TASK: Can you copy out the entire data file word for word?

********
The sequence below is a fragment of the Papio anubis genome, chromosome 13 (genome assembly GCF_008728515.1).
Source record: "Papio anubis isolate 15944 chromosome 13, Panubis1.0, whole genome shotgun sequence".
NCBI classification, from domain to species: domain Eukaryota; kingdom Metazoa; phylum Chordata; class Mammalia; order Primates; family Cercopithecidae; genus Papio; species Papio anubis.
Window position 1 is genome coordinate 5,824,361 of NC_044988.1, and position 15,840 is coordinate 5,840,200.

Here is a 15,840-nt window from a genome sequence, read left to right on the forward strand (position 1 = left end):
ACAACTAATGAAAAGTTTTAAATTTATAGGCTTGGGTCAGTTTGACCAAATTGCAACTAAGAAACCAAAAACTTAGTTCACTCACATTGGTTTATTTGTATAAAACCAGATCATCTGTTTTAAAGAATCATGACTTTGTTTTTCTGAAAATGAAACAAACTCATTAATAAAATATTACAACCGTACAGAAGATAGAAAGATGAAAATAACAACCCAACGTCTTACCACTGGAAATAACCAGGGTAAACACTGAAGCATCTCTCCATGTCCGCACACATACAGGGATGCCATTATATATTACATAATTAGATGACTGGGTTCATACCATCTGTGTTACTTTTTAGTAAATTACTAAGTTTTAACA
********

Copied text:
The sequence below is a fragment of the Papio anubis genome, chromosome 13 (genome assembly GCF_008728515.1).
Source record: "Papio anubis isolate 15944 chromosome 13, Panubis1.0, whole genome shotgun sequence".
NCBI classification, from domain to species: domain Eukaryota; kingdom Metazoa; phylum Chordata; class Mammalia; order Primates; family Cercopithecidae; genus Papio; species Papio anubis.
Window position 1 is genome coordinate 5,824,361 of NC_044988.1, and position 15,840 is coordinate 5,840,200.

Here is a 15,840-nt window from a genome sequence, read left to right on the forward strand (position 1 = left end):
ACAACTAATGAAAAGTTTTAAATTTATAGGCTTGGGTCAGTTTGACCAAATTGCAACTAAGAAACCAAAAACTTAGTTCACTCACATTGGTTTATTTGTATAAAACCAGATCATCTGTTTTAAAGAATCATGACTTTGTTTTTCTGAAAATGAAACAAACTCATTAATAAAATATTACAACCGTACAGAAGATAGAAAGATGAAAATAACAACCCAACGTCTTACCACTGGAAATAACCAGGGTAAACACTGAAGCATCTCTCCATGTCCGCACACATACAGGGATGCCATTATATATTACATAATTAGATGACTGGGTTCATACCATCTGTGTTACTTTTTAGTAAATTACTAAGTTTTAACA